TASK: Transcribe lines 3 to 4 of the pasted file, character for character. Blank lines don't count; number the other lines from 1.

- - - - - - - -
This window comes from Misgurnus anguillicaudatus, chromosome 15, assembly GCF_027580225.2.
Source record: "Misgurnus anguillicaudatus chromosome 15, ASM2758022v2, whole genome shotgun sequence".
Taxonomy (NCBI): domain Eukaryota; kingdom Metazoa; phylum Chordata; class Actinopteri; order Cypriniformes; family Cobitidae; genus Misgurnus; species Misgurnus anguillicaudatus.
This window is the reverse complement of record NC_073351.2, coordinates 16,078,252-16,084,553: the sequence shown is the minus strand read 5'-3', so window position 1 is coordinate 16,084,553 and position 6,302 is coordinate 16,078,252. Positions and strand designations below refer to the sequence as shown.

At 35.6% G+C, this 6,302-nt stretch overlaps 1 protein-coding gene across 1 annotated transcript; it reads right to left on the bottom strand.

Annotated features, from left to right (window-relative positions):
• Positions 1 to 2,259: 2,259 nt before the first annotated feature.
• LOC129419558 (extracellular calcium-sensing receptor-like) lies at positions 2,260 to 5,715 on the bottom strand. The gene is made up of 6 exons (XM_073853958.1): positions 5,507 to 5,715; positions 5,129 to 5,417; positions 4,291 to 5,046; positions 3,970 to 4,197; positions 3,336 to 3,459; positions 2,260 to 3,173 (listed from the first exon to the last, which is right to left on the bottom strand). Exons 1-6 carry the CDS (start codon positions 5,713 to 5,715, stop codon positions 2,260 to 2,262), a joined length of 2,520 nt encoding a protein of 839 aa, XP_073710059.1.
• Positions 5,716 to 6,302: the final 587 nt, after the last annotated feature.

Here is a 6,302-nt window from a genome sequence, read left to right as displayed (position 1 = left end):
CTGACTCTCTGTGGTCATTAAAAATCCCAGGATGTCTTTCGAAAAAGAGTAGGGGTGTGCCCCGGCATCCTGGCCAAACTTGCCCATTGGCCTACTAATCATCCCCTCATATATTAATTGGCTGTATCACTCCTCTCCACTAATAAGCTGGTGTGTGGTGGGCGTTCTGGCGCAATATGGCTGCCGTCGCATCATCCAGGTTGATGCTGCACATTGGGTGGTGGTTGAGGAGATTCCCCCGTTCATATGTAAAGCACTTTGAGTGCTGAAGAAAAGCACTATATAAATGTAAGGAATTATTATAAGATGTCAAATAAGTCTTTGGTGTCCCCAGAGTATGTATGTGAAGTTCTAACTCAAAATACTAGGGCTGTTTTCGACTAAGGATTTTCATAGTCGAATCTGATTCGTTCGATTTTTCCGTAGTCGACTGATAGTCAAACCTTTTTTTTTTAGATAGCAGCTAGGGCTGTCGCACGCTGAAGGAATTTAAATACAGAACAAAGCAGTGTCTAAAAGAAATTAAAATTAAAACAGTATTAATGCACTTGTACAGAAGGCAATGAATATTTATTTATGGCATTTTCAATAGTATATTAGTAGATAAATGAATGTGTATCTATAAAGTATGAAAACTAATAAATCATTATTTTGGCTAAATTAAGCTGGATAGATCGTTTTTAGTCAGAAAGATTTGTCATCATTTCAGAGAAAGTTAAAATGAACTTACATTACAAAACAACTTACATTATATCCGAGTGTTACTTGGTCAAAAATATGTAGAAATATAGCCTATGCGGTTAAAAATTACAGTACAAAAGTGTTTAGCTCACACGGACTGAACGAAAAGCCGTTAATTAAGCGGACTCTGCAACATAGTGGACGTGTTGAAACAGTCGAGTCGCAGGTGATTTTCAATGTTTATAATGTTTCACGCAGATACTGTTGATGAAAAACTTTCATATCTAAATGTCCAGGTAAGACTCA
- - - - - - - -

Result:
Taxonomy (NCBI): domain Eukaryota; kingdom Metazoa; phylum Chordata; class Actinopteri; order Cypriniformes; family Cobitidae; genus Misgurnus; species Misgurnus anguillicaudatus.
This window is the reverse complement of record NC_073351.2, coordinates 16,078,252-16,084,553: the sequence shown is the minus strand read 5'-3', so window position 1 is coordinate 16,084,553 and position 6,302 is coordinate 16,078,252. Positions and strand designations below refer to the sequence as shown.